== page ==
Israeli Sign LanguagePrint
5,000 users including some hearing persons (Van Cleve 1986).
Not derived from and relatively little influenced by other sign languages. No special signs introduced from outside by educators. Minor dialect variation.
Not all deaf use ISL. Interpreters provided in courts. Some interpretation for college students. Sign language instruction for parents of deaf children. Many sign language classes for hearing people. Committee on national sign language; organization for sign language teachers. Classroom sign language and that used by deaf adults outside are different.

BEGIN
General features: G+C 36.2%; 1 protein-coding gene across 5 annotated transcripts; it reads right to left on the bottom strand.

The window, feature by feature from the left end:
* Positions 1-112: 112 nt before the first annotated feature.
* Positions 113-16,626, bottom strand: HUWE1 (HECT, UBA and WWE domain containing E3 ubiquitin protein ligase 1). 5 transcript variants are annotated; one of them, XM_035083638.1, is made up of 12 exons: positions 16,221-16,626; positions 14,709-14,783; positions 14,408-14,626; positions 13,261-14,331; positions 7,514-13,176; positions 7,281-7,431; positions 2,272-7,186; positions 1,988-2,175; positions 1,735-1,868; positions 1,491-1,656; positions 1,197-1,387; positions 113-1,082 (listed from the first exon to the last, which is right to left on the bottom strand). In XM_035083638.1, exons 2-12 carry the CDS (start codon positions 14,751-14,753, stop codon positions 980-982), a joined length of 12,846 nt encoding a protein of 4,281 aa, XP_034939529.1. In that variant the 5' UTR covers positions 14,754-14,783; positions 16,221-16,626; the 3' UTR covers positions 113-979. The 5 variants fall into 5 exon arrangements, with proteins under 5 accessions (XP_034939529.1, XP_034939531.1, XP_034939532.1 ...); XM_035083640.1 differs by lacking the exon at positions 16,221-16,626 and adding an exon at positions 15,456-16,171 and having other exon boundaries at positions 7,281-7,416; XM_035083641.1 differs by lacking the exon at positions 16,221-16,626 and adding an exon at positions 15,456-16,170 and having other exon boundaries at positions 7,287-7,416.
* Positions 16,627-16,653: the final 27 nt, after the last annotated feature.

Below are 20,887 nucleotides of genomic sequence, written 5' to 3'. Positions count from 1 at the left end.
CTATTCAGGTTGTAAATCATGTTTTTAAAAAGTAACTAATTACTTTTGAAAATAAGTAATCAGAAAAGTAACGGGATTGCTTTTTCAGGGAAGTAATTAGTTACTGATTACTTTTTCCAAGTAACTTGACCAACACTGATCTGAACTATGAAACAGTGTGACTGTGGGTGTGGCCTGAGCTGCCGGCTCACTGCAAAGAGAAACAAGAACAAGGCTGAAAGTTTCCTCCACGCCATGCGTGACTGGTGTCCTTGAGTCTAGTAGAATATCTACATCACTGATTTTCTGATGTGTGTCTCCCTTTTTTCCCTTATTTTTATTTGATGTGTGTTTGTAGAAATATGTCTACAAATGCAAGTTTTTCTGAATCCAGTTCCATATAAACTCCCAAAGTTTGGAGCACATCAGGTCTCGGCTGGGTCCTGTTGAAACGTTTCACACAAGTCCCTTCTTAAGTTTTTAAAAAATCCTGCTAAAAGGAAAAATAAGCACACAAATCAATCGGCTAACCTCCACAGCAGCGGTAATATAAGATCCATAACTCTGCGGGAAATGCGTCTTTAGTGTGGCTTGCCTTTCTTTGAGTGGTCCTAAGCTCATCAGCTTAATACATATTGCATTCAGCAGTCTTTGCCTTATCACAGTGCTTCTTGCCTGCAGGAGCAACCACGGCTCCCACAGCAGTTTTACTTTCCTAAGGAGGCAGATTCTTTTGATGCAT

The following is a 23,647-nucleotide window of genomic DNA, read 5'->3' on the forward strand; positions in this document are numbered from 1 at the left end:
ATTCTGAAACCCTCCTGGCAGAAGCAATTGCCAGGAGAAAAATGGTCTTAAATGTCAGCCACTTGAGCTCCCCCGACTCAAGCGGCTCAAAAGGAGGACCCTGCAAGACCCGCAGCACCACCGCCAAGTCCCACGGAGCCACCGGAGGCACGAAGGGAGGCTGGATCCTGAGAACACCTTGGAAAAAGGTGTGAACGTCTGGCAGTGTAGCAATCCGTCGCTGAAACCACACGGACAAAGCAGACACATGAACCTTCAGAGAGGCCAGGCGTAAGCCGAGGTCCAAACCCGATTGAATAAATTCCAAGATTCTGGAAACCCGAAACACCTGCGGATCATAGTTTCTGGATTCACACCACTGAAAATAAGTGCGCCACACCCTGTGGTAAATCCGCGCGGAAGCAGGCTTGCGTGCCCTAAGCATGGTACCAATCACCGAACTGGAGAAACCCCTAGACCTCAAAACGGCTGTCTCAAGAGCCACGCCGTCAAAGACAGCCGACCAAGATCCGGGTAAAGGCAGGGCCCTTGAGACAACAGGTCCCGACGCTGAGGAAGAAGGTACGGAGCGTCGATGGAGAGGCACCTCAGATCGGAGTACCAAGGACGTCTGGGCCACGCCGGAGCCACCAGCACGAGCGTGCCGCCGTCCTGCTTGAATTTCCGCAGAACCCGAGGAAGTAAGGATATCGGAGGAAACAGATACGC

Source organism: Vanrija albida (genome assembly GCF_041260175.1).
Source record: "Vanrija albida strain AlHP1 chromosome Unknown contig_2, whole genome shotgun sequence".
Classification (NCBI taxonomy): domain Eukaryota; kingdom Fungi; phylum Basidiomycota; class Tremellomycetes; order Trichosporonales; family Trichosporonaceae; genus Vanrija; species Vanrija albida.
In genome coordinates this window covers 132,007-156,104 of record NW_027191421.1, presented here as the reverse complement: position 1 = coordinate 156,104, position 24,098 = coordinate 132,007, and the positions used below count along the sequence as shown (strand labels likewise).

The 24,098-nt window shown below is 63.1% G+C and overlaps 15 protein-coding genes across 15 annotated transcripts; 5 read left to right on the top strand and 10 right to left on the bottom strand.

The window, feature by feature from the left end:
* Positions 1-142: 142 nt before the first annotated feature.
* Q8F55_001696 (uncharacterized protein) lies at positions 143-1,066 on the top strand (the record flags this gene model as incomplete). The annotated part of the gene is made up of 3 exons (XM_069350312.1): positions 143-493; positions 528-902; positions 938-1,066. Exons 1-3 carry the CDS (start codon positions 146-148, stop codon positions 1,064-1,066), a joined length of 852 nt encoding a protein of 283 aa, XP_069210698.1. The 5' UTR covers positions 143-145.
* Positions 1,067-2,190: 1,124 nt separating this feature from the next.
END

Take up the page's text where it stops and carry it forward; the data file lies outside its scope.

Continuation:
The first deaf school was established in Jerusalem in 1934. A fingerspelling system developed in 1976. Jewish.